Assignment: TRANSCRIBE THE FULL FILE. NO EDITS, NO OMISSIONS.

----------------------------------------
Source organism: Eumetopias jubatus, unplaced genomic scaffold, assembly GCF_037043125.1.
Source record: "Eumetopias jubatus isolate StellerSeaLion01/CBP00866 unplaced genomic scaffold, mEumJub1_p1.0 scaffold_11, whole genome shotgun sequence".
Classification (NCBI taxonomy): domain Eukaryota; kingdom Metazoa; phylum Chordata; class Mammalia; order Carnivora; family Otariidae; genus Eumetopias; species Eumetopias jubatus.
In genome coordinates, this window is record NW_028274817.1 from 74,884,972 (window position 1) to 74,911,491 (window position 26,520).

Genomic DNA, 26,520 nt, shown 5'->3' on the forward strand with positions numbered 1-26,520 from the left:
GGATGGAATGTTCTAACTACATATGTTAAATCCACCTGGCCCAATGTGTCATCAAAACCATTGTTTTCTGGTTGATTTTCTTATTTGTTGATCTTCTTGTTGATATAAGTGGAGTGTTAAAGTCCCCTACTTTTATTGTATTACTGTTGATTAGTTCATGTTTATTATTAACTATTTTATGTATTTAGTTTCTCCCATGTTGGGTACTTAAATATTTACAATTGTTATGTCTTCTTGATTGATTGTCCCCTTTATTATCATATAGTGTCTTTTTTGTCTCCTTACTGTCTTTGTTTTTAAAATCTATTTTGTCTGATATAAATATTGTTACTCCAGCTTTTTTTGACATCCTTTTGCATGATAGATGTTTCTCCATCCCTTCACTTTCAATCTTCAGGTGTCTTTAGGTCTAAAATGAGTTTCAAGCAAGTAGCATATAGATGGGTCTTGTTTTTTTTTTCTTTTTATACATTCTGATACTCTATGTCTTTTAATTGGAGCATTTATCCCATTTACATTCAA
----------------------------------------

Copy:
Source organism: Eumetopias jubatus, unplaced genomic scaffold, assembly GCF_037043125.1.
Source record: "Eumetopias jubatus isolate StellerSeaLion01/CBP00866 unplaced genomic scaffold, mEumJub1_p1.0 scaffold_11, whole genome shotgun sequence".
Classification (NCBI taxonomy): domain Eukaryota; kingdom Metazoa; phylum Chordata; class Mammalia; order Carnivora; family Otariidae; genus Eumetopias; species Eumetopias jubatus.
In genome coordinates, this window is record NW_028274817.1 from 74,884,972 (window position 1) to 74,911,491 (window position 26,520).

Genomic DNA, 26,520 nt, shown 5'->3' on the forward strand with positions numbered 1-26,520 from the left:
GGATGGAATGTTCTAACTACATATGTTAAATCCACCTGGCCCAATGTGTCATCAAAACCATTGTTTTCTGGTTGATTTTCTTATTTGTTGATCTTCTTGTTGATATAAGTGGAGTGTTAAAGTCCCCTACTTTTATTGTATTACTGTTGATTAGTTCATGTTTATTATTAACTATTTTATGTATTTAGTTTCTCCCATGTTGGGTACTTAAATATTTACAATTGTTATGTCTTCTTGATTGATTGTCCCCTTTATTATCATATAGTGTCTTTTTTGTCTCCTTACTGTCTTTGTTTTTAAAATCTATTTTGTCTGATATAAATATTGTTACTCCAGCTTTTTTTGACATCCTTTTGCATGATAGATGTTTCTCCATCCCTTCACTTTCAATCTTCAGGTGTCTTTAGGTCTAAAATGAGTTTCAAGCAAGTAGCATATAGATGGGTCTTGTTTTTTTTTTCTTTTTATACATTCTGATACTCTATGTCTTTTAATTGGAGCATTTATCCCATTTACATTCAA